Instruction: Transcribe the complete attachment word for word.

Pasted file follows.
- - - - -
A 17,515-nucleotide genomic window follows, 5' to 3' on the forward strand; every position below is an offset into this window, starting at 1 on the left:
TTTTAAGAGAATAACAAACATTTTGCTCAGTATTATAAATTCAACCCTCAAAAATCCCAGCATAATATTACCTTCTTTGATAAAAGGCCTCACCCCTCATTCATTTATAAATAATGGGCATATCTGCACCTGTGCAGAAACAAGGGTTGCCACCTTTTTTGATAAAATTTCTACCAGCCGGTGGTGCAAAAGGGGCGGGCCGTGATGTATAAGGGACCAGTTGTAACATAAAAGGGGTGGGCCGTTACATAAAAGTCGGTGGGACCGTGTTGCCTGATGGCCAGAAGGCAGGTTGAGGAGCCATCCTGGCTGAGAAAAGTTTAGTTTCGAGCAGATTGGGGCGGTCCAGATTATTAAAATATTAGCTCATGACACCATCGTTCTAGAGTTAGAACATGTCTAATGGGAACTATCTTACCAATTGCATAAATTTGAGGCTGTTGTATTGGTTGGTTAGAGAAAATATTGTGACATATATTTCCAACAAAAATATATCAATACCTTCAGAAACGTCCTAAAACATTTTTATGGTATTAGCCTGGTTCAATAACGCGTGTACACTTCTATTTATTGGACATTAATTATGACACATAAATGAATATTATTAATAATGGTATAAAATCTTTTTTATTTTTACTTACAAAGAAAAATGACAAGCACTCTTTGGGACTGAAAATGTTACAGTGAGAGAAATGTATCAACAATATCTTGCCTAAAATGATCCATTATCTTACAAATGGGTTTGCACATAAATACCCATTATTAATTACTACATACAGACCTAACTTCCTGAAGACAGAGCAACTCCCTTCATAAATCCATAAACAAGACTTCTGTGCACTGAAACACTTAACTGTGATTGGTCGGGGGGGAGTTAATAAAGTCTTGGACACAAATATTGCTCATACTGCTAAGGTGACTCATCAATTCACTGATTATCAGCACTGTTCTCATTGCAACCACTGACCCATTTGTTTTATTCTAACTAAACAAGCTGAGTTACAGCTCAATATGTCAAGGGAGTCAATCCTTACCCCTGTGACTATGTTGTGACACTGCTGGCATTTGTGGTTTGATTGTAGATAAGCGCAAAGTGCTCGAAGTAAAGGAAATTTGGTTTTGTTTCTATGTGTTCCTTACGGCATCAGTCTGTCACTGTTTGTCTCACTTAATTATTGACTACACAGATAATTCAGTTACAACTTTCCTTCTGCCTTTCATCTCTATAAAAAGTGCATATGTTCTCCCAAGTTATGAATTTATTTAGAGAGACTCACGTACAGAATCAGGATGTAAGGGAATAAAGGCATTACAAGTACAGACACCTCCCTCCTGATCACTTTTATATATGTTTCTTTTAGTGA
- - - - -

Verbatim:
A 17,515-nucleotide genomic window follows, 5' to 3' on the forward strand; every position below is an offset into this window, starting at 1 on the left:
TTTTAAGAGAATAACAAACATTTTGCTCAGTATTATAAATTCAACCCTCAAAAATCCCAGCATAATATTACCTTCTTTGATAAAAGGCCTCACCCCTCATTCATTTATAAATAATGGGCATATCTGCACCTGTGCAGAAACAAGGGTTGCCACCTTTTTTGATAAAATTTCTACCAGCCGGTGGTGCAAAAGGGGCGGGCCGTGATGTATAAGGGACCAGTTGTAACATAAAAGGGGTGGGCCGTTACATAAAAGTCGGTGGGACCGTGTTGCCTGATGGCCAGAAGGCAGGTTGAGGAGCCATCCTGGCTGAGAAAAGTTTAGTTTCGAGCAGATTGGGGCGGTCCAGATTATTAAAATATTAGCTCATGACACCATCGTTCTAGAGTTAGAACATGTCTAATGGGAACTATCTTACCAATTGCATAAATTTGAGGCTGTTGTATTGGTTGGTTAGAGAAAATATTGTGACATATATTTCCAACAAAAATATATCAATACCTTCAGAAACGTCCTAAAACATTTTTATGGTATTAGCCTGGTTCAATAACGCGTGTACACTTCTATTTATTGGACATTAATTATGACACATAAATGAATATTATTAATAATGGTATAAAATCTTTTTTATTTTTACTTACAAAGAAAAATGACAAGCACTCTTTGGGACTGAAAATGTTACAGTGAGAGAAATGTATCAACAATATCTTGCCTAAAATGATCCATTATCTTACAAATGGGTTTGCACATAAATACCCATTATTAATTACTACATACAGACCTAACTTCCTGAAGACAGAGCAACTCCCTTCATAAATCCATAAACAAGACTTCTGTGCACTGAAACACTTAACTGTGATTGGTCGGGGGGGAGTTAATAAAGTCTTGGACACAAATATTGCTCATACTGCTAAGGTGACTCATCAATTCACTGATTATCAGCACTGTTCTCATTGCAACCACTGACCCATTTGTTTTATTCTAACTAAACAAGCTGAGTTACAGCTCAATATGTCAAGGGAGTCAATCCTTACCCCTGTGACTATGTTGTGACACTGCTGGCATTTGTGGTTTGATTGTAGATAAGCGCAAAGTGCTCGAAGTAAAGGAAATTTGGTTTTGTTTCTATGTGTTCCTTACGGCATCAGTCTGTCACTGTTTGTCTCACTTAATTATTGACTACACAGATAATTCAGTTACAACTTTCCTTCTGCCTTTCATCTCTATAAAAAGTGCATATGTTCTCCCAAGTTATGAATTTATTTAGAGAGACTCACGTACAGAATCAGGATGTAAGGGAATAAAGGCATTACAAGTACAGACACCTCCCTCCTGATCACTTTTATATATGTTTCTTTTAGTGA